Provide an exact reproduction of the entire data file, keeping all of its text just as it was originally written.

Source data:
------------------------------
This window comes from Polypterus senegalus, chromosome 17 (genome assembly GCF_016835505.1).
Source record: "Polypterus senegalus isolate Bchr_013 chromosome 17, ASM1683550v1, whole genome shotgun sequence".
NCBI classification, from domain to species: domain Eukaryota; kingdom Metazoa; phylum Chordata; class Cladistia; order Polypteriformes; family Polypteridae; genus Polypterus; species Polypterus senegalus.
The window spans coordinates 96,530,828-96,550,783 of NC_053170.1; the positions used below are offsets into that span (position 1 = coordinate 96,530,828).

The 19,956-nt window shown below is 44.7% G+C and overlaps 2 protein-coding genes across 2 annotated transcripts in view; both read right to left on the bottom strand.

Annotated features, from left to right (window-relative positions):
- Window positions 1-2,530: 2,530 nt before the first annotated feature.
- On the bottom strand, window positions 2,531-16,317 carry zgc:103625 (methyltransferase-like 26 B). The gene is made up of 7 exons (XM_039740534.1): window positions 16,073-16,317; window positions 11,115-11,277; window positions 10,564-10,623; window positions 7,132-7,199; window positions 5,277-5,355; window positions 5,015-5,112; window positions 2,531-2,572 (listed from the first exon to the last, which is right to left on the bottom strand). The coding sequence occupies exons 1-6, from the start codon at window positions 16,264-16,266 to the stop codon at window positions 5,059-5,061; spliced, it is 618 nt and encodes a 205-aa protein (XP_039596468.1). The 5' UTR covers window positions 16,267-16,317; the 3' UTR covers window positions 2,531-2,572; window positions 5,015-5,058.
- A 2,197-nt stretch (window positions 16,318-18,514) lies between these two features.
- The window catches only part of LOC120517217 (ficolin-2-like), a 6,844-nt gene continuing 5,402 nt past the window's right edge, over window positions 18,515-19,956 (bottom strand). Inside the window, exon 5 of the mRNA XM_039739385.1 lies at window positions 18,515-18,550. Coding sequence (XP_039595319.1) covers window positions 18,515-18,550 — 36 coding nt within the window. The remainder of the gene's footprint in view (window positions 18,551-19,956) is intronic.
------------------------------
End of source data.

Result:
This window comes from Polypterus senegalus, chromosome 17 (genome assembly GCF_016835505.1).
Source record: "Polypterus senegalus isolate Bchr_013 chromosome 17, ASM1683550v1, whole genome shotgun sequence".
NCBI classification, from domain to species: domain Eukaryota; kingdom Metazoa; phylum Chordata; class Cladistia; order Polypteriformes; family Polypteridae; genus Polypterus; species Polypterus senegalus.
The window spans coordinates 96,530,828-96,550,783 of NC_053170.1; the positions used below are offsets into that span (position 1 = coordinate 96,530,828).

The 19,956-nt window shown below is 44.7% G+C and overlaps 2 protein-coding genes across 2 annotated transcripts in view; both read right to left on the bottom strand.

Annotated features, from left to right (window-relative positions):
- Window positions 1-2,530: 2,530 nt before the first annotated feature.
- On the bottom strand, window positions 2,531-16,317 carry zgc:103625 (methyltransferase-like 26 B). The gene is made up of 7 exons (XM_039740534.1): window positions 16,073-16,317; window positions 11,115-11,277; window positions 10,564-10,623; window positions 7,132-7,199; window positions 5,277-5,355; window positions 5,015-5,112; window positions 2,531-2,572 (listed from the first exon to the last, which is right to left on the bottom strand). The coding sequence occupies exons 1-6, from the start codon at window positions 16,264-16,266 to the stop codon at window positions 5,059-5,061; spliced, it is 618 nt and encodes a 205-aa protein (XP_039596468.1). The 5' UTR covers window positions 16,267-16,317; the 3' UTR covers window positions 2,531-2,572; window positions 5,015-5,058.
- A 2,197-nt stretch (window positions 16,318-18,514) lies between these two features.
- The window catches only part of LOC120517217 (ficolin-2-like), a 6,844-nt gene continuing 5,402 nt past the window's right edge, over window positions 18,515-19,956 (bottom strand). Inside the window, exon 5 of the mRNA XM_039739385.1 lies at window positions 18,515-18,550. Coding sequence (XP_039595319.1) covers window positions 18,515-18,550 — 36 coding nt within the window. The remainder of the gene's footprint in view (window positions 18,551-19,956) is intronic.